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Study: ER Safety Net Has Big Holes

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NU Online News Service, Jan. 28, 3:45 p.m. – Having health insurance can be a matter of life or death for victims of automobile accidents, according to a study by Joseph Doyle Jr., a labor economist at the Massachusetts Institute of Technology.

Doyle found that accident victims who lack health insurance receive 20% less treatment in hospitals and are 37% more likely to die of their injuries than victims with health coverage.

Doyle based his study on data collected in Wisconsin. He controlled for factors such as age, accident severity and seat belt use.

Victims of serious accidents almost always end up in the hospital, regardless of their income level or other characteristics. Doyle focused on accident victims in an effort to find a relatively pure example of the value of health insurance, according to a summary of his paper released by MIT.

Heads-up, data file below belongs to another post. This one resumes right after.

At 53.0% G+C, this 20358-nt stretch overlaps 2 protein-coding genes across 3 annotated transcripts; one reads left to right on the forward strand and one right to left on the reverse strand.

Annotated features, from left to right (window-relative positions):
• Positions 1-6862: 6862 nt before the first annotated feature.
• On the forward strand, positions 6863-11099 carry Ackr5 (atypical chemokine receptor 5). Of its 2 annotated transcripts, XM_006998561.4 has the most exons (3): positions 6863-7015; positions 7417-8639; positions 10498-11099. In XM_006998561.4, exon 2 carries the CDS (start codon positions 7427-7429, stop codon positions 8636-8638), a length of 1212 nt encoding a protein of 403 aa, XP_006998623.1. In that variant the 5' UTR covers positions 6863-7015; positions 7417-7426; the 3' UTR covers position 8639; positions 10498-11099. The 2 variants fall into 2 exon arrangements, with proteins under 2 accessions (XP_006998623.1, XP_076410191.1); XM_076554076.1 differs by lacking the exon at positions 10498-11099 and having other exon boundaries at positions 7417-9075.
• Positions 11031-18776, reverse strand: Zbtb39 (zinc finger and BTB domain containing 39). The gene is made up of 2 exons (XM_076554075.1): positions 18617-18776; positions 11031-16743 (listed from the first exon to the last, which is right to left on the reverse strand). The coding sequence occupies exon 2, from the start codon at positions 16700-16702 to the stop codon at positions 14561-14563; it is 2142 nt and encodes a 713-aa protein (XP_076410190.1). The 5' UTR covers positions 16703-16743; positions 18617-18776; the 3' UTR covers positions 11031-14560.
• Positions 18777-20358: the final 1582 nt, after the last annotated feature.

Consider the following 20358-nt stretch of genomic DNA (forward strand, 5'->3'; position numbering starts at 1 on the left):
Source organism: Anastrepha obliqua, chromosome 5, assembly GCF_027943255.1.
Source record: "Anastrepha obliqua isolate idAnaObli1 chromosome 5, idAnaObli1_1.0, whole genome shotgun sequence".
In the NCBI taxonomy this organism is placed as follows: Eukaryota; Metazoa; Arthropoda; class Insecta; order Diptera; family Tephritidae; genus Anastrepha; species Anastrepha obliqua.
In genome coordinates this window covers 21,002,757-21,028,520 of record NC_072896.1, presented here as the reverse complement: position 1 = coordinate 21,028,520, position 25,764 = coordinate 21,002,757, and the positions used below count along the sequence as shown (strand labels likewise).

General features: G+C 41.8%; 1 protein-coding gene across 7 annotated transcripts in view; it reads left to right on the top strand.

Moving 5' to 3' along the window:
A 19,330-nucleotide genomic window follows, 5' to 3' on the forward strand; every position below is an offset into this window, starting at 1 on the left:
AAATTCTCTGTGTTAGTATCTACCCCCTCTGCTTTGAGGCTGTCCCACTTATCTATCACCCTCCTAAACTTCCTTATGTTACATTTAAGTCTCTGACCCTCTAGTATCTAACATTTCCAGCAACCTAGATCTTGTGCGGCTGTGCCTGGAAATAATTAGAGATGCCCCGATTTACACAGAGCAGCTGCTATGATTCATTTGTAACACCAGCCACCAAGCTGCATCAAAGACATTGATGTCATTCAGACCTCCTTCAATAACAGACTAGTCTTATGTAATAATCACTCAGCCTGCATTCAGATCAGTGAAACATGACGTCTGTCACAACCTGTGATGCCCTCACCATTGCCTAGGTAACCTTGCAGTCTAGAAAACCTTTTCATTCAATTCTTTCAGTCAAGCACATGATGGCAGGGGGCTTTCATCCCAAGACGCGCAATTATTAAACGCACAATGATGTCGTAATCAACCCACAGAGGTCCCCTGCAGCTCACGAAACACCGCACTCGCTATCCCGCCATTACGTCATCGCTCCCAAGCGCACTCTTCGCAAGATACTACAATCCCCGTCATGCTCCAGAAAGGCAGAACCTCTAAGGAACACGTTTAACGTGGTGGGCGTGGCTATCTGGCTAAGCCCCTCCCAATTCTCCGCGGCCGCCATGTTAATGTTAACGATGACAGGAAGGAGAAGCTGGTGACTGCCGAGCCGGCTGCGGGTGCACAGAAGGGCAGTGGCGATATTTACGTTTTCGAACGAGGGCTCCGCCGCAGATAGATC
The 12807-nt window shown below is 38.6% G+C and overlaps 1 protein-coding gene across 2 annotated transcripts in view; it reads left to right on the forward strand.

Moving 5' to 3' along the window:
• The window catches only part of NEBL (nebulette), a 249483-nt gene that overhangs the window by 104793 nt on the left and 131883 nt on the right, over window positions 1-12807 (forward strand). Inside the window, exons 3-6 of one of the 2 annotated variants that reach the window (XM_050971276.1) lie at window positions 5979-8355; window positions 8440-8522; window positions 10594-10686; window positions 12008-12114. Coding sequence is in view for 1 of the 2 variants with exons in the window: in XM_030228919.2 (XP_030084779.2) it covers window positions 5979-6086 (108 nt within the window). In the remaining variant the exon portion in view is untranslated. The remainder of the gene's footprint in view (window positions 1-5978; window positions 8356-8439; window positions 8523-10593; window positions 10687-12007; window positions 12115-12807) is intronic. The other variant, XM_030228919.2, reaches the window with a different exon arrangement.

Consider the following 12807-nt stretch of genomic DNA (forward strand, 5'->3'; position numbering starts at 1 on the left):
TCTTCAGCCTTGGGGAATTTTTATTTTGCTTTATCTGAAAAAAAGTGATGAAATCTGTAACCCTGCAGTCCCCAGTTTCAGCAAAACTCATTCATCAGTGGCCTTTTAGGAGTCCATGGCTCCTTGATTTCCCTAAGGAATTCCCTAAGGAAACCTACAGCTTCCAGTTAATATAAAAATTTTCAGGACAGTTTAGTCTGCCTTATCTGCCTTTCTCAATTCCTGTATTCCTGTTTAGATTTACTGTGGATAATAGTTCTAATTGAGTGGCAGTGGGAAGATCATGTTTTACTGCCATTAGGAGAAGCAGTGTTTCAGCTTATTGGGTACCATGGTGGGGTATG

Most other studies of the uninsured also show that the uninsured get less care, but those studies fail to control for the possible effects that factors such as low income and decisions not to seek care might have on outcomes, according to the MIT summary.

“Emergency rooms are not as much of a safety net as people think,” Doyle says in a statement about his study. “The uninsured still get a lot of care, but are less likely to receive the expensive critical treatments that can save lives.”

If consumers realized how weak the “emergency room safety net” is for the uninsured, they might be more likely to buy at least enough insurance to protect themselves against catastrophic accidents, Doyle says.